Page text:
A dedicated police officer is declared legally dead and reawakens to find that he has been transformed into a cyborg by a malevolent corporation.
On the surface, Robocop looks like just another dumb sci-fi action film but beneath lurks a lot of clever ideas. The concept of an ultra violent law man operating in a near future society in which big business and gun culture has gone mad owes an obvious debt to British comic book Judge Dredd, as does its black humour which mocks media sensationalism and dumbing down in the amusing news soundbites that punctuate the story. It also contains shades of Frankenstein as the unfortunate cop comes to terms with the fact that he has been transformed into an inhuman monster by corporate interests that have exploded so far out of control that human beings have become a commodity to be bought and sold as products.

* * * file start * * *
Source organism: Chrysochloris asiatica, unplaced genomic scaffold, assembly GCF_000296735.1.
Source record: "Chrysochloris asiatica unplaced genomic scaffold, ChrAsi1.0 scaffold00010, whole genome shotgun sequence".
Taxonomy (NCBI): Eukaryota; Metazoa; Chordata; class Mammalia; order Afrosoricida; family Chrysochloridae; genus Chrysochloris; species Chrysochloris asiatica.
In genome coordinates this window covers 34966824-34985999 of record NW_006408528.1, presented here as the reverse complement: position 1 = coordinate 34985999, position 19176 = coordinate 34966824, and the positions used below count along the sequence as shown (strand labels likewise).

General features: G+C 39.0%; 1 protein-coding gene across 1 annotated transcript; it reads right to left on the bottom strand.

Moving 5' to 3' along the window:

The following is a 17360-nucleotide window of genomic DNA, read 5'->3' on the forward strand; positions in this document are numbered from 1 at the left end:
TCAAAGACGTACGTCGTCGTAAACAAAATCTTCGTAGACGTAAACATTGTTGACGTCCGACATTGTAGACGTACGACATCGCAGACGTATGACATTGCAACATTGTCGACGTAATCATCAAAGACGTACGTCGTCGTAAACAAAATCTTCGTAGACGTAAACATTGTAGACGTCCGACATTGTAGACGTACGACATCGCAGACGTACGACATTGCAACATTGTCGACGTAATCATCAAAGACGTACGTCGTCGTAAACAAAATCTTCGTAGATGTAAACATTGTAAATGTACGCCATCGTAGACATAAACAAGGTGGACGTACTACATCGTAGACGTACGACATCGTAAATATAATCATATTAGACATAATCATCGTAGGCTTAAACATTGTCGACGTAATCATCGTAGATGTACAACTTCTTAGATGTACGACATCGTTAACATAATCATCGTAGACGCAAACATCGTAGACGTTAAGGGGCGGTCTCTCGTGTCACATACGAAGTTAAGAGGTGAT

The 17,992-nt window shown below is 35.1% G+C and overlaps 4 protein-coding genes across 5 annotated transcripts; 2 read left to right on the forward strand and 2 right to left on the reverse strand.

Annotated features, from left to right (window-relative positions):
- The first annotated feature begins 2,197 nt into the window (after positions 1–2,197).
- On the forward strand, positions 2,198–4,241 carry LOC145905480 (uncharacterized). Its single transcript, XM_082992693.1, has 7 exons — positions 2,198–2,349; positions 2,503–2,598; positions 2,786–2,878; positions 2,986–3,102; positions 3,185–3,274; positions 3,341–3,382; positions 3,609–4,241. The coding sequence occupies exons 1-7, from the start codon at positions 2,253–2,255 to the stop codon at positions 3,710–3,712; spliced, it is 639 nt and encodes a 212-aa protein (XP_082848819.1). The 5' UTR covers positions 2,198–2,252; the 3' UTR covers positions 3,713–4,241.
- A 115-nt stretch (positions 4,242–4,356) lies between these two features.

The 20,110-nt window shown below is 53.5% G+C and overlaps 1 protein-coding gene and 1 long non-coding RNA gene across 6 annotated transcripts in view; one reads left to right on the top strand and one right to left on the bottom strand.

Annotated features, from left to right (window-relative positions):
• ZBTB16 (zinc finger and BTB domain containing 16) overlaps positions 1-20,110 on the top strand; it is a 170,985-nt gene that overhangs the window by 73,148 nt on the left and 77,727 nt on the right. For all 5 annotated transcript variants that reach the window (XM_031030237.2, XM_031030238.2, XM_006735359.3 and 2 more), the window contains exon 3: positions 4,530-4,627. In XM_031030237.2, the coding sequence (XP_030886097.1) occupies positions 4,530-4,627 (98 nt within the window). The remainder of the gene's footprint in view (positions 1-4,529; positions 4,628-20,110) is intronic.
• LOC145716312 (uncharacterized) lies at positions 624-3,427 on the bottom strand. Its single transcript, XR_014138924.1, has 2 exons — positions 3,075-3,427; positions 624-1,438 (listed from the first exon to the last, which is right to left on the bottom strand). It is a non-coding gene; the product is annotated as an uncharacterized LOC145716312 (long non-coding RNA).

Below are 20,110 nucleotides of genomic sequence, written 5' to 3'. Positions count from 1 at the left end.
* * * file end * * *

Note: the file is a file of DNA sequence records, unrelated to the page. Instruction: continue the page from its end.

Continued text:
Certainly funny, but also dark and bleak in its outlook and containing some seminal production design by Rob Bottin – the ED 209 design is now a science fiction standard – Robocop is sci fi with an intelligent and humorous spin belied by its comic strip violence.